The average household spends over £1,200 a year heating and powering their home. This makes energy bills one of the biggest costs for UK families, alongside council tax.
When budgets are squeezed, energy prices can really cause a pinch on your finances. Even if you’re on the cheapest tariff available, you can still reduce your gas and electricity bills by saving energy.
While switching energy may be the easiest way to save money on your energy costs, there are many other ways to keep costs down that you can do in your home, which will save both money and hopefully the environment.
This article from Money Super Market has some great tips for saving energy and money! (click the link to read the full article on their website)
Can I save money by reducing energy consumption?
If you follow all of the tips in this energy saving guide, and excluded the initial outlay, you could slash your utility bills considerably.
You could save even more money if you switch energy providers. Depending who your supplier is, you could save as much as £250* by switching to a cheaper deal – and it requires very little effort on your side. Make sure you compare energy prices to find the cheapest tariff for your energy usage on a website such as Money Super Market
How much energy does the average household use?
The average home (four occupants sharing) now uses 13 electronic appliances (TVs, laptops, etc.), compared with just four in 1990, according to the Energy Consumption in the UK (ECUK) 2017 report.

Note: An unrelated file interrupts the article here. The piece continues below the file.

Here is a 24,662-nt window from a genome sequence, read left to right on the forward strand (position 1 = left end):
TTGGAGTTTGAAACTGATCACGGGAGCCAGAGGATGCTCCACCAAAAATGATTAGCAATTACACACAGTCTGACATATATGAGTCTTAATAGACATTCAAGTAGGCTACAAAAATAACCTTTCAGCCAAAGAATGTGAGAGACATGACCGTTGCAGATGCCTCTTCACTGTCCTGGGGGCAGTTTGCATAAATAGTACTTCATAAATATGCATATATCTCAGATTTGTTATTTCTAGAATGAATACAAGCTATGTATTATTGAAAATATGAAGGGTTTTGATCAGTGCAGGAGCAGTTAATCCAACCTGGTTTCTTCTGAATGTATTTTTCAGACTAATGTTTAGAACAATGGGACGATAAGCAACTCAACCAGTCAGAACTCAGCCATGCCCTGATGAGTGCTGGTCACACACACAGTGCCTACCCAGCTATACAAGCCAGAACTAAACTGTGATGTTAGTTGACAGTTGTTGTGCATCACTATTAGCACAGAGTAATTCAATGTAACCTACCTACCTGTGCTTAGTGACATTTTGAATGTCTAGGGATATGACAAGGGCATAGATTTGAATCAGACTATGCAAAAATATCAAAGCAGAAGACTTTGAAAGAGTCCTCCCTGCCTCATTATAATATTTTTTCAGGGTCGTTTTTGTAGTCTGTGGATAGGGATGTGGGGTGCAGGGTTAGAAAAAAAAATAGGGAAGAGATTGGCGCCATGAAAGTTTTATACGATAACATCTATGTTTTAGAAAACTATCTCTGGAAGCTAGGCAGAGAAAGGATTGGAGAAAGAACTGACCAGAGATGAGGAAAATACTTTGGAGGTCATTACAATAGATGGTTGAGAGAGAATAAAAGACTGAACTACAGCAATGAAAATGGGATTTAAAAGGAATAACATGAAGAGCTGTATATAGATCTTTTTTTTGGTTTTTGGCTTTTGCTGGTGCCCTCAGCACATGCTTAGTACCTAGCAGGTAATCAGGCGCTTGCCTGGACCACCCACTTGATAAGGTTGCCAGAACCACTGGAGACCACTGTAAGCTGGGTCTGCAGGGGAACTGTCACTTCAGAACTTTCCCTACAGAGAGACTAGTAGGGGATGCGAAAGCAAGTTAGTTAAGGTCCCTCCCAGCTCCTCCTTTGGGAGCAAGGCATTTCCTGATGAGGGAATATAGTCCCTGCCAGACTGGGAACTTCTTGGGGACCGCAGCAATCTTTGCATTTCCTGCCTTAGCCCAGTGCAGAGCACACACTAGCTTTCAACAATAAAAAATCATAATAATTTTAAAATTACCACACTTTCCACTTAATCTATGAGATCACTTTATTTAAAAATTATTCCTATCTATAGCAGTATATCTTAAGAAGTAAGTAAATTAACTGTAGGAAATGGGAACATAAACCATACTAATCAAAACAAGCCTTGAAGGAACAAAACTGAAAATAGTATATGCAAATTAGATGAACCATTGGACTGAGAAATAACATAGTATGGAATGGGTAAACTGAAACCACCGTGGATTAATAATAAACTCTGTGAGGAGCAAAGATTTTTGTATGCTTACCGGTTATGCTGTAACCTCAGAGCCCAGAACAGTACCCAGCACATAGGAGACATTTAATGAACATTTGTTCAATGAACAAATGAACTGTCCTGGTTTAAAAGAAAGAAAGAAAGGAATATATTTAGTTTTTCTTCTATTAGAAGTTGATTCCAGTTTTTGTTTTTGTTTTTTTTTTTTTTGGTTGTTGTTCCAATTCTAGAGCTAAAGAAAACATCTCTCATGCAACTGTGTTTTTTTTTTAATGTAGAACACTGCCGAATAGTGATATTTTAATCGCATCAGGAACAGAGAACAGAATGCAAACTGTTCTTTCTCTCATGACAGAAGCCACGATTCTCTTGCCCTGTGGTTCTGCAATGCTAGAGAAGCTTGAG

Despite owning more appliances, we still use roughly the same amount of energy as we did two decades ago. Even though our gadgets are much more efficient, there’s still a lot you can do to reduce energy consumption.
How to save electricity and gas
The tips below give you some tools and tactics that will help you save electricity and gas at home, alongside estimated figures from the Energy Saving Trust that illustrate the potential savings.
1. Turn off standby appliances
You can save electricity immediately by turning gadgets off at the plug. Games consoles, TVs and set-top boxes are the worst offenders – leaving these on standby can add some serious heat to energy bills.
Turn appliances off at the plug to save an average of £30 a year. These annual savings can reach between £50 and £80 for households with more gadgets.
Buy plug sockets that can be turned on and off via your phone, which cost around £20. You could also buy cheaper timer plugs to schedule turning appliances off.
2. Turn down your thermostat
Almost half the money spent on energy bills is absorbed by heating and hot water costs. Turning down your thermostat will help get this under control.
Turning your heating down by just one degree could save up to £80 a year.
3. Install a smart thermostat
Using a smart thermostat can save you even more energy because it’ll stop you warming rooms you don’t use. Smart thermostats learn how long it takes to heat a home and then turn the heating on at exactly the right time to bring it up to temperature. They can also be controlled by your phone, so you no longer have to come back to a cold home.
Smart thermometers can cost a few hundred pounds, but the leading models could save customers as much as a third on their heating bills.
If you installed room thermostats, programmers and thermostatic radiator valves, you could save around £75 a year.
4. Buy efficient appliances
You’re not going to save money by chucking out a perfectly good appliance and replacing it with a newer, more efficient model. But when you are ready to replace appliances, then the Energy Saving Trust think it’s really worth investing in one with a high energy-efficiency rating.
An electric oven with the new A+ efficiency rating will use around 40% less energy than a B-rated oven.